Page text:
Language is very often one of the first stumbling blocks for many businesses entering new markets, hoping to make their brand popular.
A brand is used to identify and distinguish a business, product or service.
Companies must communicate their brand values effectively in new markets, and yet maintain the consistency and essence of their brand image.
In the world of content localisation and translation, it may be easier said than done to localise a brand name, convey the same meaning and not lose its original spirit.
It is even more challenging when trying to communicate a brand’s emotional values in a foreign language. This requires getting across the brand’s personality and positioning with precision, ensuring the best use of words in that language.
As studies have shown, consumers often make purchase decisions based on a product or service’s emotional rather than functional values. Conveying this is arguably even more important than conveying its functional values. It is also critically important to take into account local beliefs (including taboos), religions, trends and cultural context for new markets.
For example, in Japan, the numbers 4 and 9 are considered unlucky numbers. Buildings often do not have floors labelled fourth or ninth, and residents may even avoid the numbers in conversation, because the Japanese words for them sound a lot like the words for “death” and “pain”.
Similarly, in Chinese culture, the colour red is considered good luck and is often used as a corporate colour for company logos, product packaging as well as brochures.
As a business expands globally, maintaining brand consistency across markets may not guarantee the desired results. At such times, it may not be such a bad idea to localise an international brand instead of relying on a “passive” translation process.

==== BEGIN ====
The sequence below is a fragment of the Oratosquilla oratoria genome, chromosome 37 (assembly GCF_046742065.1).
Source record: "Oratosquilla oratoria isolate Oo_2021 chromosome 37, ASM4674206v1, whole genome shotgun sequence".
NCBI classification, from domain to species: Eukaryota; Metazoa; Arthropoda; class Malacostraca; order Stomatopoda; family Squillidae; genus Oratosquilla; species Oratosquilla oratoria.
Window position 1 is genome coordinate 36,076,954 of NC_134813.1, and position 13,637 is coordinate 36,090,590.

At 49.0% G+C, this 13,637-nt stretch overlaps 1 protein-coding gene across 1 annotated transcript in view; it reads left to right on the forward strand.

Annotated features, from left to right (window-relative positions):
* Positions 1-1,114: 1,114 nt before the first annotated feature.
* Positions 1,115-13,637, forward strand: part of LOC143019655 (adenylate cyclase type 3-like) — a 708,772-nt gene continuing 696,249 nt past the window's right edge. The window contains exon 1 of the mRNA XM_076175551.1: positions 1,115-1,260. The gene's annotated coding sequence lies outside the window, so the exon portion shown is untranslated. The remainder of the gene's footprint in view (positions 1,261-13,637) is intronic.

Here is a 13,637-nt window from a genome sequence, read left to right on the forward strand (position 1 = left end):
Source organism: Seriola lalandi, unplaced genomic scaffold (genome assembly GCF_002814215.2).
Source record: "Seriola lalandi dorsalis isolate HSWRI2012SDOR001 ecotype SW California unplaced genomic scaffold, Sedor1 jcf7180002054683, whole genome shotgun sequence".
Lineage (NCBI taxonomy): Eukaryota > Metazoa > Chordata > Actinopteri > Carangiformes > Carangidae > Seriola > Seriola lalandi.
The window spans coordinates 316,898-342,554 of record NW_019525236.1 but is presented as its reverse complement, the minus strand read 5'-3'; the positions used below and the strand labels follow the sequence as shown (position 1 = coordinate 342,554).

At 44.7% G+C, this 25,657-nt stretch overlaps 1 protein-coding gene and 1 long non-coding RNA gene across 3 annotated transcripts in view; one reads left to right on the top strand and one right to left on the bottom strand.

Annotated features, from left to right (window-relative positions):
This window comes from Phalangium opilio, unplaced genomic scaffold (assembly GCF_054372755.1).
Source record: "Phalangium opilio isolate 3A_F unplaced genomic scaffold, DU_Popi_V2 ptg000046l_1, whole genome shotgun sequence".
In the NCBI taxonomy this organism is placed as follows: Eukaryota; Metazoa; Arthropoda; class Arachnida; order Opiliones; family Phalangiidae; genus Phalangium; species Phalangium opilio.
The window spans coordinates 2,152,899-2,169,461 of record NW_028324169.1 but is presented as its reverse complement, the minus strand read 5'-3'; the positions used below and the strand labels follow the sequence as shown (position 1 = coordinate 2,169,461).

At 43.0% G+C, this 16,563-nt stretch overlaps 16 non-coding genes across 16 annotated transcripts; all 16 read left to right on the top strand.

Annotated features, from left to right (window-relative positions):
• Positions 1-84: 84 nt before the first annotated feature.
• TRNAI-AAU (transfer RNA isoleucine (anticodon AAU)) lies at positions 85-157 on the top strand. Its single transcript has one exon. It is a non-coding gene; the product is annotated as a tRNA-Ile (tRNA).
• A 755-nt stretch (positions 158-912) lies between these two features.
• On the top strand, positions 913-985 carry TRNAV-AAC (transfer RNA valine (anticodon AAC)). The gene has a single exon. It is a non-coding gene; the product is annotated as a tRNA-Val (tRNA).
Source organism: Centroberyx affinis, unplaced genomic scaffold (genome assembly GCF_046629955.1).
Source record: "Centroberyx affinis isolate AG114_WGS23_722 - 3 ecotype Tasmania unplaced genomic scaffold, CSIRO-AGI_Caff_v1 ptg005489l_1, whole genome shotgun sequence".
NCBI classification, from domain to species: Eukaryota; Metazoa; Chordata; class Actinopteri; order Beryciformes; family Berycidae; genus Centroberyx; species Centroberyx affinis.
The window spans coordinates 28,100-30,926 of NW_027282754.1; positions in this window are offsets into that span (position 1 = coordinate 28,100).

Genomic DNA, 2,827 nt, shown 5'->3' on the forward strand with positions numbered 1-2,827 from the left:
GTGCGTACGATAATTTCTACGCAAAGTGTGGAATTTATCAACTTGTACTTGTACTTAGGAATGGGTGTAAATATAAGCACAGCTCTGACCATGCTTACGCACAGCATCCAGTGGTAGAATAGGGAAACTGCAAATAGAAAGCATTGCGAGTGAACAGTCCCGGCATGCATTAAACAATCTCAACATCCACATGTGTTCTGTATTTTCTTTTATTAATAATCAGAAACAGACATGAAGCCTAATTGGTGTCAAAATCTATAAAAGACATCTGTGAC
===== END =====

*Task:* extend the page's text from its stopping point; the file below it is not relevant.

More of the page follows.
Renaming a brand to something specific to the local market can be a value-add process as it provides an opportunity to recast the brand in the new market, and create a unique global-local image that enhances the original brand equity.
Global corporations like Pepsi Co, Starbucks and Nestlé are already creating market-specific brands, and sometimes even products, to take advantage of local preference.
For example, Pepsi is Pecsi in Buenos Aires because “Pecsi” has been the regular order of its locals for decades. Starbucks had to change the name of their Gingerbread Latte in Germany to Lebkuchen Latte before it sold like hot cakes — the German name for the flavour of gingerbread is “lebkuchen”. Nestlé, too, came up with a 3-in-1 coffee for China to make it easier for Chinese consumers, who are mostly tea-drinkers, to try out its coffee.
Rebranding or introducing products based on market segmentation — not just between countries, but also by areas within large countries such as China — brings a host of advantages:
Brand value and identity: Rebranding, gives the company an opportunity to design for its target audience. The process allows the company time to study its market, get feedback through focus groups or surveys, and develop or modify its brand to suit the market, complete with a go-to-market strategy. This:
shows the company cares enough to speak the local language;
allows greater product differentiation to meet local consumers’ needs; and
gains greater identity with the local audience.
Production or service efficiency: Communicating brand values is just part of the challenge. With wider reach across different markets comes the need to localise corporate and marketing material, sales kits, packaging, manuals, and so on. Market-specific rebranding, or product or service introduction, allows these materials to be developed in-market. This:
Removes the need to provide product information in multiple languages;
Allows addressing of local idiosyncrasies, and eliminates communication errors;
Ensures proper usage and safe handling of products by local consumers; and
Lowers production costs, and reduces the need for service recovery campaigns.
Edge over home-grown brands: All these local brand, product or service advantages strengthen the brand’s competitiveness against local products or services.
While introducing localised products is easier to implement, changing a company’s brand name is a huge undertaking. However, the change is worth considering if the company is to make a greater impact in local markets. The brand redefinition and repositioning could just be the initial and brightest spark that propels the company to success.